Michael Rechtshaffen of The Hollywood Reporter gave the film a negative review, saying "While there are plenty of madcap antics to fill a feature, all that manic energy ultimately proves to be more exhausting than exhilarating." Elizabeth Weitzman of the New York Daily News gave the film three out of five stars, saying "Granted, it's no classic, but a sassy script and good-natured voice work from Benedict Cumberbatch and John Malkovich should keep kids and grownups entertained over the holidays." Ignatiy Vishnevetsky of The A.V. Club gave the film a B, saying "Frenetic and frequently funny, Penguins Of Madagascar represents the DreamWorks Animation franchise style – which boils down to self-aware, but naïve, talking animals who learn kid-friendly life lessons – at its most palatable." Ben Kenigsberg of The New York Times gave the film a positive review, saying "The lack of originality is offset by sheer silliness, including Classified and Skipper's Abbott and Costello-style argument over whether there's a long I in 'diversion.' The word fits the movie."
Bill Zwecker of the Chicago Sun-Times gave the film three out of four stars, saying "Once again the Madagascar team have come up with a winner – a nice way to kick off the Thanksgiving and holiday filmgoing experience for the whole family." Lou Lumenick of the New York Post gave the film one out of four stars, saying "Penguins of Madagascar is a lazy, noisy ADHD-addled collection of animated clichés guaranteed to give anyone older than 5 a headache, even if you don’t see it in optional 3-D." Jeff Labrecque of Entertainment Weekly gave the film a C-, saying "Penguins of Madagascar aims primarily for the kiddies, racing from one frenetic action sequence to another like some haywire Walter Lantz cartoon."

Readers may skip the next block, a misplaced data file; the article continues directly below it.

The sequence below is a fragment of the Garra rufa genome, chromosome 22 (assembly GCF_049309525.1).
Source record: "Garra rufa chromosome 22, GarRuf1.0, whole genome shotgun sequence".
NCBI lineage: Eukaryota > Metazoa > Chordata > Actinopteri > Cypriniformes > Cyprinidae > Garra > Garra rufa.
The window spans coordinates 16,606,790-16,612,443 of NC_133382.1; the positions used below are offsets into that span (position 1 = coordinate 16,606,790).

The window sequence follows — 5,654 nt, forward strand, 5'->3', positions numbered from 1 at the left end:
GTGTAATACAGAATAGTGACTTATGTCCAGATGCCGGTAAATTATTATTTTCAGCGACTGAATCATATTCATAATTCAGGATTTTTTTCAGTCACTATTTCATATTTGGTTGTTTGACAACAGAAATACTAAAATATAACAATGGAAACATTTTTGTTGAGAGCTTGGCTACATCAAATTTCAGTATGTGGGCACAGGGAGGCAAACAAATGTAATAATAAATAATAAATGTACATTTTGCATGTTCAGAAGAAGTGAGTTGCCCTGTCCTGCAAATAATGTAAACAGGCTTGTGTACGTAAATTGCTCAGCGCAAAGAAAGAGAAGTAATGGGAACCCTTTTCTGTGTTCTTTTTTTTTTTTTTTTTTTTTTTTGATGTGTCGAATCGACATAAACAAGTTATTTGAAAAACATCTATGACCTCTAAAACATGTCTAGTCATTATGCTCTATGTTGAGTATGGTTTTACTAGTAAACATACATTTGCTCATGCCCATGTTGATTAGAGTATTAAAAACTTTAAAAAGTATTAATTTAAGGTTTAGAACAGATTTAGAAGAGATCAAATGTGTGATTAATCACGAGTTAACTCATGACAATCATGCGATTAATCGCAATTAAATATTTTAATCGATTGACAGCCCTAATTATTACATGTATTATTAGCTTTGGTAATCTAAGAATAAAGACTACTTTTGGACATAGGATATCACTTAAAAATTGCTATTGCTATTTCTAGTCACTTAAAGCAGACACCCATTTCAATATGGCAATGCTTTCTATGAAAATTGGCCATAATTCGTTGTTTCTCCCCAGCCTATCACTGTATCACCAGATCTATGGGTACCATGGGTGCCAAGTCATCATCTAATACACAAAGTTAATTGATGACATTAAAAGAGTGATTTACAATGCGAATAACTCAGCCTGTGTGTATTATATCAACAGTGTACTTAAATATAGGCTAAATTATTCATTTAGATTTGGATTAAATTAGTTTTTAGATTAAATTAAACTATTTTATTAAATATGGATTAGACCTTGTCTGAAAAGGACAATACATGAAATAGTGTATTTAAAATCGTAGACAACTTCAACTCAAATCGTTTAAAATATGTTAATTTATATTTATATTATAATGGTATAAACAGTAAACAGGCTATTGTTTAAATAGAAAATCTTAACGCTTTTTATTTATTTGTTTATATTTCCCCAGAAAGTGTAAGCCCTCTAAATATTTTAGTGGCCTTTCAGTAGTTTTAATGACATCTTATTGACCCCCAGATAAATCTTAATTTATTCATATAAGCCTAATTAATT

Awards and nominations
|List of awards and nominations|
|42nd Annie Awards||Outstanding Achievement for Animated Effects in an Animated Production||Mitul Patel, Nicolas Delbecq, Santosh Khedkar and Yash Argawal||Nominated|
|Outstanding Achievement for Character Animation in an Animated Feature Production||Ravi Kamble||Nominated|
|Outstanding Achievement for Character Design in an Animated Feature Production||Craig Kellman, Joe Moshier, Stevie Lewis and Todd Kurosawa||Nominated|
|51st Cinema Audio Society Awards||Outstanding Achievement in Sound Mixing for Motion Picture - Animated||Tighe Sheldon, Paul N.J. Ottosson, Dennis Sands and Randy K. Singer||Nominated|
|28th Kids' Choice Awards||Favorite Animated Movie||Eric Darnell and Simon J. Smith||Nominated|
|11th St. Louis Film Critics Association Awards||Best Animated Film||Nominated|
|Penguins of Madagascar: Music from the Motion Picture|
|Film score by Lorne Balfe|
|Released||November 25, 2014|
|Label||Relativity Music Group|
|DreamWorks Animation chronology|
Lorne Balfe composed the original score for the film, making it his first solo debut in a DreamWorks Animation film. Balfe wrote the additional music for the previous two Madagascar films and helped Madagascar composer Hans Zimmer with the score for Megamind. The soundtrack was released on November 25, 2014, by Relativity Music Group. Relativity also released an EP, Penguins of Madagascar: Black & White Christmas Album, which featured five holiday songs.
|1.||"The Penguins of Madagascar"||4:10|
|19.||"He Is Dave" (featuring Antony Genn)||3:14|
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...our next 2 movies, Penguins of Madagascar and Home, have production budgets of $132 million each, excluding incentive-based compensation.